I love greasy cheeseburgers and hot dogs; cheesesteaks and hoagie sandwiches; and pepperoni pizza. An expertly-cooked cut of steak is a work of art. I savor the craftsmanship as much as I do the enjoyable flavors. Like a character from a Proust story or the Pixar film "Ratatouille," those dishes summon emotions and evoke sense memories that are meaningful to me on a spiritual level. Losing them would be a real and deep personal sacrifice, to say nothing of a jarring change in my personal habits and biological programming. And anyone who doesn't understand that will be unable to convince omnivores like myself to change their ways.

Yet there is a personal price one pays for eating meat. Studies consistently show that a meat-heavy diet increases one’s risk for both cardiovascular disease and cancer, and is linked with shorter life expectancy. And I can speak from personal experience to how karma is kicking me in the butt for eating animals.

My arteries are clogged with cholesterol. I have blood pressure problem and digestive issues. I sweat profusely and am constantly thirsty. On days when I do eat more plants and fewer meats — or no meat at all — I simply feel healthier. In an intangible way, my body prefers plants over meat, and my overall sense of physical wellness improves accordingly.

Nevertheless, I can't stop eating meat no matter my desire to do so, for reasons involving both personal taste and lifelong habits. When I try to stop, I don't simply miss meat. I crave it more so than I've ever craved any other substance.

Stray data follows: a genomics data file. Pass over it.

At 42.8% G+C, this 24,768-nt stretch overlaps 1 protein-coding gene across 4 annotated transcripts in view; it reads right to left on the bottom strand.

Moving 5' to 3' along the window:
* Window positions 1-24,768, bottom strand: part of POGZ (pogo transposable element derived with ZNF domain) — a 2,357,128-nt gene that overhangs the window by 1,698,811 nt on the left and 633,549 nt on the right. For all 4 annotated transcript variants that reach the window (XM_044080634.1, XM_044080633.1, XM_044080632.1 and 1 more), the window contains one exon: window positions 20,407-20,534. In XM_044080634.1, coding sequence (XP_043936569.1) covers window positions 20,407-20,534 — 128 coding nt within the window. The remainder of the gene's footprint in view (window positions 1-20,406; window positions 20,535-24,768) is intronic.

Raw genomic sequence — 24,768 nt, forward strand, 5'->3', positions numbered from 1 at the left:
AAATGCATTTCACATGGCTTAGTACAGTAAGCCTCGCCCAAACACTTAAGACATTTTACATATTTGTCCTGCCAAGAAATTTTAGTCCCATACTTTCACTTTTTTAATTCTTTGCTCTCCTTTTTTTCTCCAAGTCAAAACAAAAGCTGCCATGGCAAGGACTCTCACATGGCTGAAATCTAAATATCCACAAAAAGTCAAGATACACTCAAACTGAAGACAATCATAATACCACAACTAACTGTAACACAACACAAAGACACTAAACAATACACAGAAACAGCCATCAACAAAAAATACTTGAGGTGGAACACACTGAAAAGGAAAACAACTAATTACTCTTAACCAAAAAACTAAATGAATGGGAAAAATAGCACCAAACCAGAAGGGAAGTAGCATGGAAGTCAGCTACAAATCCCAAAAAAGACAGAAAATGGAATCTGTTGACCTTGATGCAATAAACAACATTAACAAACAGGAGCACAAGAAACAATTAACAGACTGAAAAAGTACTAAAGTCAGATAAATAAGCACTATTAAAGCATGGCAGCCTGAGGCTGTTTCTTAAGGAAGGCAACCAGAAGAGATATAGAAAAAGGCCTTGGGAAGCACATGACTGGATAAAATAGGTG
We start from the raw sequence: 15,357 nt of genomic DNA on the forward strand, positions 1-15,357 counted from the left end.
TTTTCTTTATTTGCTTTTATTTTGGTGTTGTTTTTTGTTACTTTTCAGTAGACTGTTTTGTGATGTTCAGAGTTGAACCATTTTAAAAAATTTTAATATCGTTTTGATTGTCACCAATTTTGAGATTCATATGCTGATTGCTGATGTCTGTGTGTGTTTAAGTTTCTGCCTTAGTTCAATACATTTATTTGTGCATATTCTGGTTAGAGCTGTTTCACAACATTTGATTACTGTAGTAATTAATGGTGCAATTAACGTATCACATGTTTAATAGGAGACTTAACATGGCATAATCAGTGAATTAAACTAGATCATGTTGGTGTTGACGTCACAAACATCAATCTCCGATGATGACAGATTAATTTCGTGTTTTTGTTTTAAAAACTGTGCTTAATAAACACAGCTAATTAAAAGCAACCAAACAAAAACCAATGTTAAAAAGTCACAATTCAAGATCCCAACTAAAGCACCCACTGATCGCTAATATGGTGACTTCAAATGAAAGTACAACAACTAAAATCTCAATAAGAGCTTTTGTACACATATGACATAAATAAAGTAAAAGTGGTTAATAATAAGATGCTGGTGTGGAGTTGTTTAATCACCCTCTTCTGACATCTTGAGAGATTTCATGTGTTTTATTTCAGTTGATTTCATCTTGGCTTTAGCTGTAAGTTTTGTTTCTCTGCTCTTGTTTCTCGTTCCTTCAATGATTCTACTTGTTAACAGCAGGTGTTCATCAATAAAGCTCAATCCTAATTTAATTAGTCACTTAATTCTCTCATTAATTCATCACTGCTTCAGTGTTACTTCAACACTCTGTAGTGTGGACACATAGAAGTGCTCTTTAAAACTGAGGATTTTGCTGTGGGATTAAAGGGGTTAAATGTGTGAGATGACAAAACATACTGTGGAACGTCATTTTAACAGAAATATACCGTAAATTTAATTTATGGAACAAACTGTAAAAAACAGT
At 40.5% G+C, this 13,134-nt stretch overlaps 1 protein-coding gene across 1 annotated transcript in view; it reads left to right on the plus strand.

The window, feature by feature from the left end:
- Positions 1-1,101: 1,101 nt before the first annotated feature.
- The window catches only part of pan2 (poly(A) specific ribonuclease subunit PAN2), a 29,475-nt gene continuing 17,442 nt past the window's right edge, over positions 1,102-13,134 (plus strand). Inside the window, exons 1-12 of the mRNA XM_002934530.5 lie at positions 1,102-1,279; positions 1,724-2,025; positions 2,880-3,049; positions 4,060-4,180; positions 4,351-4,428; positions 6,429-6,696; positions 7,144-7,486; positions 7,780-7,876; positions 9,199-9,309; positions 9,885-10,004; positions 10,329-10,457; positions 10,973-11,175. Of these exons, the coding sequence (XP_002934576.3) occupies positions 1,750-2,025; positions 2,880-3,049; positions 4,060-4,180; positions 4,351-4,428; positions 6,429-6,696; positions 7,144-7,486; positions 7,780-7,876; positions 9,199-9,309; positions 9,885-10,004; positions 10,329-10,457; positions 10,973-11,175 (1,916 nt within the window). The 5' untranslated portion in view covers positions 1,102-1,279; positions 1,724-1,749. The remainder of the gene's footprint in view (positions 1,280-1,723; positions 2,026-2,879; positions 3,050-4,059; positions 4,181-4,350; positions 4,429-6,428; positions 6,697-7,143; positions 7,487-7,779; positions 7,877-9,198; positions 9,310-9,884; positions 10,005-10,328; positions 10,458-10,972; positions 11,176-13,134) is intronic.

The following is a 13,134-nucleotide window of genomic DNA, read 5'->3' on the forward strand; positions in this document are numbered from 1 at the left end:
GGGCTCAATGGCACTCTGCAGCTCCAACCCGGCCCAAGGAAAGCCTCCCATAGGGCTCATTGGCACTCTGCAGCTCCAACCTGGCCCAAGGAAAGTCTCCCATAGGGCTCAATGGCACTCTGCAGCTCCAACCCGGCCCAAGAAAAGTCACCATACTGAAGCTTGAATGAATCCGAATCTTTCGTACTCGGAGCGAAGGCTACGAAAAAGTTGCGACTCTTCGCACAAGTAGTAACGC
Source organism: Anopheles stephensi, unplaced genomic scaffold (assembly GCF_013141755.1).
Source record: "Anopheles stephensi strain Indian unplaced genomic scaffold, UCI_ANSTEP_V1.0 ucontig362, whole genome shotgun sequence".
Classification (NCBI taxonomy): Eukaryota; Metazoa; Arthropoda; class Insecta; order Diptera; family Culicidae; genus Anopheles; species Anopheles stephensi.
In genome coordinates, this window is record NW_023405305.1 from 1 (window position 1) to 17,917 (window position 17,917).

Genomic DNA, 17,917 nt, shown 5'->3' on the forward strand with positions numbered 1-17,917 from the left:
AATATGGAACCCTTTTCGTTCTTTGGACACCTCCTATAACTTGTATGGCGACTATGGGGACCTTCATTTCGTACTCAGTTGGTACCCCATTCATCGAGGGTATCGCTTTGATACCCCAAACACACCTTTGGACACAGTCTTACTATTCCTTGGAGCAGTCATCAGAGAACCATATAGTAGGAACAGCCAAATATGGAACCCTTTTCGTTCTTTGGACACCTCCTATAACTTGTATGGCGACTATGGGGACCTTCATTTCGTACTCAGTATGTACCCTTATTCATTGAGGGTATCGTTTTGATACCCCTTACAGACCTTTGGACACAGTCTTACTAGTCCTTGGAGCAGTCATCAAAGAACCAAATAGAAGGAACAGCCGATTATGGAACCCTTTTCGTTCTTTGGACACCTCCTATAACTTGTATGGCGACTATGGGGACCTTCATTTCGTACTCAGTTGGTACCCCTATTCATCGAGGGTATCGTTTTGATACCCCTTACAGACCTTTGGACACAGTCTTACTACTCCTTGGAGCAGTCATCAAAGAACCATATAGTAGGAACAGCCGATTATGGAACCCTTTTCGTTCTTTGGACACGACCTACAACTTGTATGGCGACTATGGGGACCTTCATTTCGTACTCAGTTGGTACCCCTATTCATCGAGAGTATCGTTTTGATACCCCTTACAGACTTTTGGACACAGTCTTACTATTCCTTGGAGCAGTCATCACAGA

At the very least, though, I recently tried an Impossible Whopper with a good friend who like me is an omnivore, and we both agreed it was a passable substitute for a meat-based Whopper. He wasn't as impressed as me, but he also doesn't like Whoppers as much as I do. I doubt a single enjoyable non-meat Burger King meal is going to change my life story, but it's as much a step in the right direction as my fateful trip to that Canadian farm last year. I still love Esther the Wonder Pig and all of her animal brethren. Now I'm going to see if I can do right by them, too.

By Matthew Rozsa

Matthew Rozsa is a professional writer whose work has appeared in multiple national media outlets since 2012 and exclusively at Salon since 2016. He specializes in covering science and history, and is particularly passionate about climate change, animal science, disability rights, plastic pollution and a wide range of political issues. He has interviewed many prominent figures (reflecting his diverse interests) including President Jimmy Carter (1977-1981), Israeli Prime Minister Ehud Barak (1999-2001), animal scientist and autism activist Temple Grandin, inventor Ernő Rubik, epidemiologist Monica Gandhi, theoretical cosmologist Janna Levin, mRNA vaccine pioneer Katalin Karikó, philosopher of science Vinciane Despret, actor George Takei ("Star Trek"), Democratic vice presidential nominee Joe Lieberman (2000), Ambassador Michael McFaul (2012-2014), economist Richard Wolff, director Kevin Greutert ("Saw VI"), model Liskula Cohen, actor Rodger Bumpass ("SpongeBob Squarepants"), Senator John Hickenlooper (2021-present), American Public Health Association Executive Director Georges Benjamin (2002-present), comedian Bill Burr ("F Is for Family"), comedian David Cross ("Scary Movie 2") and right-wing insurrectionist Roger Stone.